Ketamine infusion therapy is a promising alternative treatment option for a range of mental health conditions, including depression, anxiety, PTSD, bipolar disorder, OCD, and chronic pain. If you’re considering this type of therapy, there are several things you should know before your first session.
What is Ketamine?
Ketamine is an anesthetic medication developed in the 1960s and used extensively for battlefield anesthesia during the Vietnam War. Today, in addition to its use as an anesthetic, ketamine has gained popularity as an effective off-label treatment for a variety of mental and physical health conditions in what has come to be known as ketamine therapy.
Ketamine therapy is primarily recommended when conventional treatments have proven ineffective or have failed to produce adequate relief from symptoms.
How Does Ketamine Infusion Therapy Work?
During ketamine infusion therapy, a sub-anesthetic dose of ketamine is administered intravenously over about 40 minutes. The dose is carefully calibrated to achieve a therapeutic effect without causing any significant side effects.
The exact mechanism of ketamine’s antidepressant effects is not well understood, but it is thought to work by increasing the availability of certain neurotransmitters, such as glutamate, in the brain. This may help to strengthen neural connections and consequently improve mood, emotional, and pain processing in the brain.
What to Expect During Your Ketamine Infusion Therapy Session
Before your first ketamine infusion therapy session, you will likely have a consultation with the healthcare provider who will be administering the treatment. During this consultation, you will have the opportunity to discuss your medical history, current symptoms, and any concerns you may have about the therapy. Your ketamine provider will then determine if you’re a good fit for ketamine therapy.
If you pass the qualification criteria, you’ll then proceed to the treatment phase. During the actual treatment session, you will be seated in a comfortable reclining chair or bed, and a nurse will insert an intravenous catheter into your arm. The medication will then be administered slowly over a period of around 40 minutes.
You will be monitored closely throughout the infusion process to ensure you are comfortable and have no adverse reactions to the medication. After the infusion is complete, you will be asked to hang around another 30 minutes for observation purposes before being discharged.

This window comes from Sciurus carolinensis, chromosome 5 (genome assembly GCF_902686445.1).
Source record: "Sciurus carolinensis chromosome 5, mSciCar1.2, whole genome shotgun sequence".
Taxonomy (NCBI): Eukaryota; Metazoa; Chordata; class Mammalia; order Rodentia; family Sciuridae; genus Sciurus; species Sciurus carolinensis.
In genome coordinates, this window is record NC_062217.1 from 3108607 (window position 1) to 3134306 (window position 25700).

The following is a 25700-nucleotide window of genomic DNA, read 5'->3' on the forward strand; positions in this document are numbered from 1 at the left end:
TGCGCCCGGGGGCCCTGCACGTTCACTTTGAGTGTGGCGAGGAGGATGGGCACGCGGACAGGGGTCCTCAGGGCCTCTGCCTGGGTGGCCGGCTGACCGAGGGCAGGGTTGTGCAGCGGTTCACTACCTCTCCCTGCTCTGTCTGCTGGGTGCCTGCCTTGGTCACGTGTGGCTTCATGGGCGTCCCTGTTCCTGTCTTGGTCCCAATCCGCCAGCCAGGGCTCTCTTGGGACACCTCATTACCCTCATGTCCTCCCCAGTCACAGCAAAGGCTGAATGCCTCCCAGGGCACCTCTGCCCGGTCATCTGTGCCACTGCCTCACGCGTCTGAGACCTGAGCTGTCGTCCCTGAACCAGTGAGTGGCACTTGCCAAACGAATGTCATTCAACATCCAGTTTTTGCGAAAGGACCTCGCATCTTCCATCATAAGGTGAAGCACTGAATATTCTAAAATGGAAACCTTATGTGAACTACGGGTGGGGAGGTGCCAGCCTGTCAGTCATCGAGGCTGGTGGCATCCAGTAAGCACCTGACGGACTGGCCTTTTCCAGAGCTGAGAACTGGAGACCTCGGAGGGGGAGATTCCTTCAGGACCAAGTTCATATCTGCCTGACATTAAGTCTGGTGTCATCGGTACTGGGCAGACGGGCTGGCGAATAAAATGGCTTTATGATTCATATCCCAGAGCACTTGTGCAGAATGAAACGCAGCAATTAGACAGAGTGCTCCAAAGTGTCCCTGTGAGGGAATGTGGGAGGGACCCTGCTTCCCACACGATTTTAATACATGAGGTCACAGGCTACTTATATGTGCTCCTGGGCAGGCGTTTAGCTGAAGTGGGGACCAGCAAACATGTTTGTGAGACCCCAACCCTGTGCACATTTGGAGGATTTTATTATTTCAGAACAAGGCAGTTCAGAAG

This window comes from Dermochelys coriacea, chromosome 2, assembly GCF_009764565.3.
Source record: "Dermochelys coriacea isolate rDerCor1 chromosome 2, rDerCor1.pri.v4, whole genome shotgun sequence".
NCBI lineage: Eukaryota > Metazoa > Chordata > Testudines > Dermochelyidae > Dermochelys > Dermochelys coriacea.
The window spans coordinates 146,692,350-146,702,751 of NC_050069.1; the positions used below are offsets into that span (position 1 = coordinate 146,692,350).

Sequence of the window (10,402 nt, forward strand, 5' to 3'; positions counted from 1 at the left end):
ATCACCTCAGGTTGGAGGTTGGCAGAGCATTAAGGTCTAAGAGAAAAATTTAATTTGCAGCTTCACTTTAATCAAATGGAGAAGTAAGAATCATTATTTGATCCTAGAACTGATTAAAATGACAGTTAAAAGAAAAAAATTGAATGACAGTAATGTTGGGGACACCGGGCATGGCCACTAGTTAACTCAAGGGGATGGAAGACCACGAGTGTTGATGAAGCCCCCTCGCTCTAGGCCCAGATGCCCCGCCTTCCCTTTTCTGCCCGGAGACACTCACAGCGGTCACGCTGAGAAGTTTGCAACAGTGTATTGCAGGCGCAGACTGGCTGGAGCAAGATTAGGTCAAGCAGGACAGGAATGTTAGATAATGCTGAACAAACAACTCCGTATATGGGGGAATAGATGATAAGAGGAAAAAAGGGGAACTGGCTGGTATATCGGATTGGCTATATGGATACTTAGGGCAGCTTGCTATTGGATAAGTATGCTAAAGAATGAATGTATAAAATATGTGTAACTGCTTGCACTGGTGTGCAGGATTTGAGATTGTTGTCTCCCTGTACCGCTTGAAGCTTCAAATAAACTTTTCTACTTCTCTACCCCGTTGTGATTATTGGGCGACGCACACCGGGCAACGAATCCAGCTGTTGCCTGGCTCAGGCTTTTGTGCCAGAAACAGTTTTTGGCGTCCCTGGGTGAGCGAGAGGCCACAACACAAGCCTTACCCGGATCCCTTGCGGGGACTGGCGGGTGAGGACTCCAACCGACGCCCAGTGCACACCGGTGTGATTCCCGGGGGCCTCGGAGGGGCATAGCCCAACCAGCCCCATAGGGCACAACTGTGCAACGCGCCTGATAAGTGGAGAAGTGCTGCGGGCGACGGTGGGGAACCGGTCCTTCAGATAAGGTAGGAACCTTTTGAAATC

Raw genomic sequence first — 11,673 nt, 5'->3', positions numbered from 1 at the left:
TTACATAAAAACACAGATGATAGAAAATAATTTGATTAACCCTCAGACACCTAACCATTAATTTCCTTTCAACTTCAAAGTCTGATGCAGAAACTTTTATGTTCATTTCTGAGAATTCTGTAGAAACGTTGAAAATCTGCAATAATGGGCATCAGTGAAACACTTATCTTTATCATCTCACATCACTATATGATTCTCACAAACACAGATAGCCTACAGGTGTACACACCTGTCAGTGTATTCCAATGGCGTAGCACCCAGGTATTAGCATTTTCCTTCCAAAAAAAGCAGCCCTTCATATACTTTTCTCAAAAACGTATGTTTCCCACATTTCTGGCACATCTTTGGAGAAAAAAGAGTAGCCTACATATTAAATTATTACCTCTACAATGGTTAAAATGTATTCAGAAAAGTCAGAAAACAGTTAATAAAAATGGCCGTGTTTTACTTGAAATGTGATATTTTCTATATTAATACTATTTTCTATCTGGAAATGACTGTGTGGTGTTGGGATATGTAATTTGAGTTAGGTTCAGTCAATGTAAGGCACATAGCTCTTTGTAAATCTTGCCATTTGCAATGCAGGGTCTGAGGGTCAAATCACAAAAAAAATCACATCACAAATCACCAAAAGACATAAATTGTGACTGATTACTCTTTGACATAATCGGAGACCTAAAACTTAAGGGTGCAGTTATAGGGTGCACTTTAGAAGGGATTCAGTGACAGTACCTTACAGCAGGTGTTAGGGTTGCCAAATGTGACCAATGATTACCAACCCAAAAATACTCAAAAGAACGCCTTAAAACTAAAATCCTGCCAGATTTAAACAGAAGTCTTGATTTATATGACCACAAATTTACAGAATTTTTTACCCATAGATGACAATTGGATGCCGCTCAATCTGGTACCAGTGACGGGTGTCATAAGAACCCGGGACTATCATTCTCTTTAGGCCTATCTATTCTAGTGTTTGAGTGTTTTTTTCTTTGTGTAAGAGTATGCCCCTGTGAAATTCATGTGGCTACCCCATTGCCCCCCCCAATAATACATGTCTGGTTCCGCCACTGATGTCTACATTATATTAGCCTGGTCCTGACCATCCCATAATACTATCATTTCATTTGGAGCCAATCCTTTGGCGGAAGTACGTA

What to Expect After Your Ketamine Infusion Therapy Session
After your ketamine infusion therapy session, you may feel a range of emotions and sensations. Some people report feeling relaxed and calm, while others may feel a sense of euphoria or dissociation.
Some people may also experience mild side effects, such as nausea, dizziness, and hallucinations during or after the infusion, but these typically resolve within a few hours.
It is important to give yourself time to rest and recover after the infusion, as the effects of the ketamine may linger for several hours. You should also avoid driving or operating heavy machinery for at least 24 hours after the infusion.
When Does Ketamine Therapy Begin To Work?
The effects of ketamine therapy are typically cumulative, meaning that it may take several infusion sessions administered over 2 to 3 weeks before you experience the full benefits of ketamine therapy.
Studies have found that most people require at least 6-8 infusions before they start to see significant improvement in their symptoms. Still, some people report experiencing an improvement in symptoms after a single treatment session.
And although ketamine infusion therapy has been shown to produce sustained relief from chronic pain and symptoms of mental illness, most people often require occasional booster infusions after the initial treatment phase to keep the symptoms away for good.
Ketamine infusion therapy is a safe and promising treatment option for a range of treatment-resistant mental and physical health conditions like chronic pain, depression, and PTSD. It offers a minimally invasive approach that can produce a therapeutic effect without causing any significant side effects.
If you have been struggling with treatment-resistant symptoms and are interested in exploring ketamine as a potential solution, speak to a certified ketamine provider today